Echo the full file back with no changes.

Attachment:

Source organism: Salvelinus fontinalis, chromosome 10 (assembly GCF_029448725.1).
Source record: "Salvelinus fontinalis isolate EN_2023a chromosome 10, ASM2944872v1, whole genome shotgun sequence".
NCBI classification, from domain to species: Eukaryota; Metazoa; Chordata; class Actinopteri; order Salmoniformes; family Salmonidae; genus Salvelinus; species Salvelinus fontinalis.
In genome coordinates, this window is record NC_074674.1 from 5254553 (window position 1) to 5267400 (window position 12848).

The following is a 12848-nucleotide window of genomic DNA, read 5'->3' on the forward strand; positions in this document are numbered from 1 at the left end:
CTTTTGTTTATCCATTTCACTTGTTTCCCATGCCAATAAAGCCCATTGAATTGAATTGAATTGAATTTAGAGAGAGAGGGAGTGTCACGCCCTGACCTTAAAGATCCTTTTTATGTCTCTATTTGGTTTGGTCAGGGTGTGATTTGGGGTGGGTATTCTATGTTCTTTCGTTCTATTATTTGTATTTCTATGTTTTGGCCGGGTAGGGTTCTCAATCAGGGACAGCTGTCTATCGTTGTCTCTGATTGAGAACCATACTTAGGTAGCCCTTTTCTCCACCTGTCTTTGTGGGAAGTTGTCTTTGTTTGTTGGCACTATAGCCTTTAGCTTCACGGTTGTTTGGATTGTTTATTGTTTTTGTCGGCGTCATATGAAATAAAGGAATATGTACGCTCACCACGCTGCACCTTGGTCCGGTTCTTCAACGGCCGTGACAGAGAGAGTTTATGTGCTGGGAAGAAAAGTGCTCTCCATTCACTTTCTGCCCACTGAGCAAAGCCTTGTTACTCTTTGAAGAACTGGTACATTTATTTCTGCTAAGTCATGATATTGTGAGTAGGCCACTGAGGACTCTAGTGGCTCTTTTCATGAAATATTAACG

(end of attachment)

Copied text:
Source organism: Salvelinus fontinalis, chromosome 10 (assembly GCF_029448725.1).
Source record: "Salvelinus fontinalis isolate EN_2023a chromosome 10, ASM2944872v1, whole genome shotgun sequence".
NCBI classification, from domain to species: Eukaryota; Metazoa; Chordata; class Actinopteri; order Salmoniformes; family Salmonidae; genus Salvelinus; species Salvelinus fontinalis.
In genome coordinates, this window is record NC_074674.1 from 5254553 (window position 1) to 5267400 (window position 12848).

The following is a 12848-nucleotide window of genomic DNA, read 5'->3' on the forward strand; positions in this document are numbered from 1 at the left end:
CTTTTGTTTATCCATTTCACTTGTTTCCCATGCCAATAAAGCCCATTGAATTGAATTGAATTGAATTTAGAGAGAGAGGGAGTGTCACGCCCTGACCTTAAAGATCCTTTTTATGTCTCTATTTGGTTTGGTCAGGGTGTGATTTGGGGTGGGTATTCTATGTTCTTTCGTTCTATTATTTGTATTTCTATGTTTTGGCCGGGTAGGGTTCTCAATCAGGGACAGCTGTCTATCGTTGTCTCTGATTGAGAACCATACTTAGGTAGCCCTTTTCTCCACCTGTCTTTGTGGGAAGTTGTCTTTGTTTGTTGGCACTATAGCCTTTAGCTTCACGGTTGTTTGGATTGTTTATTGTTTTTGTCGGCGTCATATGAAATAAAGGAATATGTACGCTCACCACGCTGCACCTTGGTCCGGTTCTTCAACGGCCGTGACAGAGAGAGTTTATGTGCTGGGAAGAAAAGTGCTCTCCATTCACTTTCTGCCCACTGAGCAAAGCCTTGTTACTCTTTGAAGAACTGGTACATTTATTTCTGCTAAGTCATGATATTGTGAGTAGGCCACTGAGGACTCTAGTGGCTCTTTTCATGAAATATTAACG